Popular Science celebrates the eternal human urge to go bigger! Better! Farther! Inside, a look at three vehicles with the need to exceed.
Building on their victory at last year's Darpa Urban Challenge autonomous road race, researchers at Carnegie Mellon University have teamed with construction-equipment giant Caterpillar to develop the world's biggest robotic dump trucks. The collaboration will give autonomous upgrades to the next generation of Caterpillar's largest hauler, a 47-foot-long monster that can carry 380 tons of dirt or mined goods. The Carnegie Mellon team plans to adapt the same technology used in its Darpa win to give the truck the ability to navigate around obstacles. Caterpillar is banking that the unmanned trucks will boost efficiency in remote locales, where skilled drivers might be in short supply, and reduce accidents, like collisions and drivers falling from the big rigs. The trucks are expected to start self-hauling by 2010.
Magnetic-levitation trains are faster and quieter than conventional trains but prohibitively expensive because of the cost of buying land and building the electromagnetic tracks that lift and propel the vehicles. Now FastTransit, a company specializing in maglev tech- nology, is offering a more affordable approach: Mount neodymium-iron-boron magnets alongside existing train tracks, and install opposing magnets on the vehicles to float the trains without any power. Small electromagnets attached to the cars keep them positioned over the tracks and shift the cars left or right at a track switch. FastTransit estimates that a retrofitted system could cost $7 million to $10 million per mile to build -- a third of the cost of rival maglevs. And that's not including the savings in real estate and energy costs. On the heels of a successful small-scale study last spring, the company is moving ahead this year on a full-scale prototype and test track near Santa Barbara, California.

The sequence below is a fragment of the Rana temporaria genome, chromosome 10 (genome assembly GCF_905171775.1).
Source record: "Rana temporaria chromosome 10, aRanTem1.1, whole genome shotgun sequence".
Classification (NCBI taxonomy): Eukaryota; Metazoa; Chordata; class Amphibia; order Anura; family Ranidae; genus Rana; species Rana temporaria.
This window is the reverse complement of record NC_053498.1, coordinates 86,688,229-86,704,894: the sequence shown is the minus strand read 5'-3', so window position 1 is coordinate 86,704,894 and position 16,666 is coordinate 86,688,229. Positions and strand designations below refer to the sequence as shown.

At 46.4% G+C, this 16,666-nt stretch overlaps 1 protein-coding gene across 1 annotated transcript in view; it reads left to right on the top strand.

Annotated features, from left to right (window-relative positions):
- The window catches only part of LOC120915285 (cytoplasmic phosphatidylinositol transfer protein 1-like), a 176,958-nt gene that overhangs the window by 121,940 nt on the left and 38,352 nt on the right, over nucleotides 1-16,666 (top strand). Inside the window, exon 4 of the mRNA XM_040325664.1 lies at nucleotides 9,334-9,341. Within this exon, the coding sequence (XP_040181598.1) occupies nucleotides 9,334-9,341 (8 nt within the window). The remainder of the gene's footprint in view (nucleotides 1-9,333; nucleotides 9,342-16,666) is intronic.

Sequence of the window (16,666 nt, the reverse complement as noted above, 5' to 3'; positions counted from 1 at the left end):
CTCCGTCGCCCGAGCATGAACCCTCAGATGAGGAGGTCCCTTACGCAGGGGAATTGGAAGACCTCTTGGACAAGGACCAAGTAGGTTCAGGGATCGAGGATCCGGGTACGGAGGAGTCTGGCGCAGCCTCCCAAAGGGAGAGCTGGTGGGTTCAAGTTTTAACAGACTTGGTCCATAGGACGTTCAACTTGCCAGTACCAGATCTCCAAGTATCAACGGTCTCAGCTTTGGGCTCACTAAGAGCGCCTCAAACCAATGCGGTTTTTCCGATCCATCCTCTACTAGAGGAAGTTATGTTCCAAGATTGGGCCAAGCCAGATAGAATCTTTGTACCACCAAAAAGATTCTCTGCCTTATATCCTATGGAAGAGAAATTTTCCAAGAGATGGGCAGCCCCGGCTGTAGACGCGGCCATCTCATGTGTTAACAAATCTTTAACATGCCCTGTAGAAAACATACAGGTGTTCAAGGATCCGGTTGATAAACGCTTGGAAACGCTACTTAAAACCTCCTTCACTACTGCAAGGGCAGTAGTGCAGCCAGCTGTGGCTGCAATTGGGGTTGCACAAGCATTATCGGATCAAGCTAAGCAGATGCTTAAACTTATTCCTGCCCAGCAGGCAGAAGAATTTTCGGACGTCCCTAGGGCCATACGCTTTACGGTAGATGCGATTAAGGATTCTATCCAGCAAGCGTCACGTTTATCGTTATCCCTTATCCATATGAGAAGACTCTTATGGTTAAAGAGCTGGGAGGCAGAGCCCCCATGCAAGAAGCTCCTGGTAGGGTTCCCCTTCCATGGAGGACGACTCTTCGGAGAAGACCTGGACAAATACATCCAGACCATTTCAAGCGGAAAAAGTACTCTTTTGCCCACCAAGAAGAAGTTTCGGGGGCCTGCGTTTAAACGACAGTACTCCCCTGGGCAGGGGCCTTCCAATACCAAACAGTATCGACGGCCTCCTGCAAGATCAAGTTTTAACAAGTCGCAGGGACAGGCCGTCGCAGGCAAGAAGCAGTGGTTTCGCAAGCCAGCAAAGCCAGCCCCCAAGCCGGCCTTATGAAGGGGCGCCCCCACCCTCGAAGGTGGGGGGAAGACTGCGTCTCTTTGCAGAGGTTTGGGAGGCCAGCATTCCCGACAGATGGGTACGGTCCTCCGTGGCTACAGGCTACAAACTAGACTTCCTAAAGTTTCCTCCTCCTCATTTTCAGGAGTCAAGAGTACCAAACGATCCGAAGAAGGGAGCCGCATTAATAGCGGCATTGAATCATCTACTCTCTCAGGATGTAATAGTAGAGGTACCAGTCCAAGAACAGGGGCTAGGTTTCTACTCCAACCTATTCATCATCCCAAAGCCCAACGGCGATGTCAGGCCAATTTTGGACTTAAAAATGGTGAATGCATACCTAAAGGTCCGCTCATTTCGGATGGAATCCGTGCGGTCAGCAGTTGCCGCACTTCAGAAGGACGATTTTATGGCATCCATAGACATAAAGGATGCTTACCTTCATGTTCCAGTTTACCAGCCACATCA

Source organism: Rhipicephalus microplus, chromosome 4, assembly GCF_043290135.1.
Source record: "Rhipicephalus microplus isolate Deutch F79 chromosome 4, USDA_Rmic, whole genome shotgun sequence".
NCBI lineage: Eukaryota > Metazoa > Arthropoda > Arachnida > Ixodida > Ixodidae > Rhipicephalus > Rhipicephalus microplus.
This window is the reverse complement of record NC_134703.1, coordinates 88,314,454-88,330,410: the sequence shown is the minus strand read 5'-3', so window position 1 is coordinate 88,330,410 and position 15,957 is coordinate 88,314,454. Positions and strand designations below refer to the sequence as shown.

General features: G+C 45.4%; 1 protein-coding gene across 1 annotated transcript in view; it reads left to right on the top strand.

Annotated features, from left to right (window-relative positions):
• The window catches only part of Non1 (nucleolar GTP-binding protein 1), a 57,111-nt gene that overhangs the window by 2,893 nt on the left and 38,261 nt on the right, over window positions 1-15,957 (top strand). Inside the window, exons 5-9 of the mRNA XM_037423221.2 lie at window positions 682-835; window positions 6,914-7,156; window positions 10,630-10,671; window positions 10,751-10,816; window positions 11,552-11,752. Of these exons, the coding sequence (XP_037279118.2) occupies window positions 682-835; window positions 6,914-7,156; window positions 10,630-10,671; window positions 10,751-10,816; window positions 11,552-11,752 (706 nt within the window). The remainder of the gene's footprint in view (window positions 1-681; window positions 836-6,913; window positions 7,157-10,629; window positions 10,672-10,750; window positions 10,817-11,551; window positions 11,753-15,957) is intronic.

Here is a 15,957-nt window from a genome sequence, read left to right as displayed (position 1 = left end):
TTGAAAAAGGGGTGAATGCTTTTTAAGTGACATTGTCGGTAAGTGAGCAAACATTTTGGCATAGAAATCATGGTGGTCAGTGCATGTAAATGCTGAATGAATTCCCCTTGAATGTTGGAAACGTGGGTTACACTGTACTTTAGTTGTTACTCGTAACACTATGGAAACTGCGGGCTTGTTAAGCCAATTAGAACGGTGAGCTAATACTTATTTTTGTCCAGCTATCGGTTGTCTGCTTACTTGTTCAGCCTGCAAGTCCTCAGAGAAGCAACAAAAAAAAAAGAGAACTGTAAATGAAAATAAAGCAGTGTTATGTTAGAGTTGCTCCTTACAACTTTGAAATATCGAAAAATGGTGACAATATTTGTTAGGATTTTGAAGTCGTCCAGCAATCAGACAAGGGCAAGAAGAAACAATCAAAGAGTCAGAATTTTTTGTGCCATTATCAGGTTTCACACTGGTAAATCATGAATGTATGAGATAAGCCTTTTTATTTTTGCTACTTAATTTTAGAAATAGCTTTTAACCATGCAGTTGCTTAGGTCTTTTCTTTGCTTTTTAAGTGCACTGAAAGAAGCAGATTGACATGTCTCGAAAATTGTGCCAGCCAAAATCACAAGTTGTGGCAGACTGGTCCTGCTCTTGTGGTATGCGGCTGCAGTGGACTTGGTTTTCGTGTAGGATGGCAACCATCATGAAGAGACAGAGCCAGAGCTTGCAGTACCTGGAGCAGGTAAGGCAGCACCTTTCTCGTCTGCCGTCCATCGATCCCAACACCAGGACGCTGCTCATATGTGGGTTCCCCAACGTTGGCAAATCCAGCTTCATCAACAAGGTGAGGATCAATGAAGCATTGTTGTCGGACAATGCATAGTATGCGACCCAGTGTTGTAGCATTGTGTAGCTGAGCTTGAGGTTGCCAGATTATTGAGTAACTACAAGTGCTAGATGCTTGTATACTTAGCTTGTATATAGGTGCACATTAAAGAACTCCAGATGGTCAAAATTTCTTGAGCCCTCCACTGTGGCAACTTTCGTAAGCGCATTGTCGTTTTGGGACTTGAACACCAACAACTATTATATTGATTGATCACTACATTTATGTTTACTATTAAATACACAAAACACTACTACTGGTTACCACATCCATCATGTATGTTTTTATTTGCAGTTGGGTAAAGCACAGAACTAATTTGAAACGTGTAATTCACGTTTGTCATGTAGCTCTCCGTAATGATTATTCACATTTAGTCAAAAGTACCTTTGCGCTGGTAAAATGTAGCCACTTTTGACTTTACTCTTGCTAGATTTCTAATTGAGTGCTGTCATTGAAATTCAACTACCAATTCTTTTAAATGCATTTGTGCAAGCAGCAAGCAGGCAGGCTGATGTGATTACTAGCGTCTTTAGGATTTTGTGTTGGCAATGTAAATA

This month, Louis Palmer, a 37-year-old substitute teacher and adventurer from Switzerland, will complete his 18-month trip around the planet in a solar-powered car, becoming the first person to drive the 30,000-mile distance without using a single drop of gasoline. His ride, the Swiss-built SolarTaxi, is a two-seater run by a pair of fully recyclable sodium-and-nickel batteries and 65 square feet of solar panels in tow. Palmer hopes his journey will inspire more eco-friendly driving. "The technology is here," he says. "It's affordable, it's reliable, and it's ready."
Five amazing, clean technologies that will set us free, in this month's energy-focused issue. Also: how to build a better bomb detector, the robotic toys that are raising your children, a human catapult, the world's smallest arcade, and much more.